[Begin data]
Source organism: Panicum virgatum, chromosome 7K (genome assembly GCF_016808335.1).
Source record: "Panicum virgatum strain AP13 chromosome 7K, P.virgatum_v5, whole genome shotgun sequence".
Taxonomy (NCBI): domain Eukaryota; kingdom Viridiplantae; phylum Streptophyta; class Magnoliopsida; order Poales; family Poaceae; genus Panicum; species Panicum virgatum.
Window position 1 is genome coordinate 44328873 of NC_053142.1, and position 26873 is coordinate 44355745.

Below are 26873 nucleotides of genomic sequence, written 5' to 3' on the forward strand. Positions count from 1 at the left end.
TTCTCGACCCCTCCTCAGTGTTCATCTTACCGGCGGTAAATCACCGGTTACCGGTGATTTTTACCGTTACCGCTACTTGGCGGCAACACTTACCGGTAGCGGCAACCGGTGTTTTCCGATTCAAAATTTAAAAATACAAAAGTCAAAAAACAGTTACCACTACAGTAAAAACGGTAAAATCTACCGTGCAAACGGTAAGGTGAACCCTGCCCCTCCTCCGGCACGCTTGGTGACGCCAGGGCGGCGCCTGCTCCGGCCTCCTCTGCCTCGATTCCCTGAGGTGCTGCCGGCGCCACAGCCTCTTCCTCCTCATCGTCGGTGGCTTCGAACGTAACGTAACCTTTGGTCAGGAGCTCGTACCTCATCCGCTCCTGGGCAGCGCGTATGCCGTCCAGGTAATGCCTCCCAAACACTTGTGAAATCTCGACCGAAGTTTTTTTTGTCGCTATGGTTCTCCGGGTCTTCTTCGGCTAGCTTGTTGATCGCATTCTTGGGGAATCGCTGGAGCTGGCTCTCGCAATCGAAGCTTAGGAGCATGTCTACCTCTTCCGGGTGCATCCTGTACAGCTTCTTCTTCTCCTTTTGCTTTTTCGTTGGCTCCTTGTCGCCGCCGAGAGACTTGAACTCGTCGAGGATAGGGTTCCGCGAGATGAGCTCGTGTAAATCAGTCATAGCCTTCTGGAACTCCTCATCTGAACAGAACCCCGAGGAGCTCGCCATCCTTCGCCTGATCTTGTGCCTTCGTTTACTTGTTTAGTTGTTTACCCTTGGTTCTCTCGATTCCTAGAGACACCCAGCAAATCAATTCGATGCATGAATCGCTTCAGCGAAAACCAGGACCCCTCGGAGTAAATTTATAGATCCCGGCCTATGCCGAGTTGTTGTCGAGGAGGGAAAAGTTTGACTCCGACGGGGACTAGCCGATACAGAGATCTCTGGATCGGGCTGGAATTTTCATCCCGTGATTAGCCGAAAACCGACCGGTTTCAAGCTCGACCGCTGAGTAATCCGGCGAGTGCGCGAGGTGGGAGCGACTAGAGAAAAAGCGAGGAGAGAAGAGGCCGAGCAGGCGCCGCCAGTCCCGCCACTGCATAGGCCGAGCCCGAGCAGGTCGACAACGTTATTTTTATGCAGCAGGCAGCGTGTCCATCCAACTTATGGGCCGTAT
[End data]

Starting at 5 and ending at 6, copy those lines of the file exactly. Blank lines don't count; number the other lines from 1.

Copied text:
Below are 26873 nucleotides of genomic sequence, written 5' to 3' on the forward strand. Positions count from 1 at the left end.
TTCTCGACCCCTCCTCAGTGTTCATCTTACCGGCGGTAAATCACCGGTTACCGGTGATTTTTACCGTTACCGCTACTTGGCGGCAACACTTACCGGTAGCGGCAACCGGTGTTTTCCGATTCAAAATTTAAAAATACAAAAGTCAAAAAACAGTTACCACTACAGTAAAAACGGTAAAATCTACCGTGCAAACGGTAAGGTGAACCCTGCCCCTCCTCCGGCACGCTTGGTGACGCCAGGGCGGCGCCTGCTCCGGCCTCCTCTGCCTCGATTCCCTGAGGTGCTGCCGGCGCCACAGCCTCTTCCTCCTCATCGTCGGTGGCTTCGAACGTAACGTAACCTTTGGTCAGGAGCTCGTACCTCATCCGCTCCTGGGCAGCGCGTATGCCGTCCAGGTAATGCCTCCCAAACACTTGTGAAATCTCGACCGAAGTTTTTTTTGTCGCTATGGTTCTCCGGGTCTTCTTCGGCTAGCTTGTTGATCGCATTCTTGGGGAATCGCTGGAGCTGGCTCTCGCAATCGAAGCTTAGGAGCATGTCTACCTCTTCCGGGTGCATCCTGTACAGCTTCTTCTTCTCCTTTTGCTTTTTCGTTGGCTCCTTGTCGCCGCCGAGAGACTTGAACTCGTCGAGGATAGGGTTCCGCGAGATGAGCTCGTGTAAATCAGTCATAGCCTTCTGGAACTCCTCATCTGAACAGAACCCCGAGGAGCTCGCCATCCTTCGCCTGATCTTGTGCCTTCGTTTACTTGTTTAGTTGTTTACCCTTGGTTCTCTCGATTCCTAGAGACACCCAGCAAATCAATTCGATGCATGAATCGCTTCAGCGAAAACCAGGACCCCTCGGAGTAAATTTATAGATCCCGGCCTATGCCGAGTTGTTGTCGAGGAGGGAAAAGTTTGACTCCGACGGGGACTAGCCGATACAGAGATCTCTGGATCGGGCTGGAATTTTCATCCCGTGATTAGCCGAAAACCGACCGGTTTCAAGCTCGACCGCTGAGTAATCCGGCGAGTGCGCGAGGTGGGAGCGACTAGAGAAAAAGCGAGGAGAGAAGAGGCCGAGCAGGCGCCGCCAGTCCCGCCACTGCATAGGCCGAGCCCGAGCAGGTCGACAACGTTATTTTTATGCAGCAGGCAGCGTGTCCATCCAACTTATGGGCCGTAT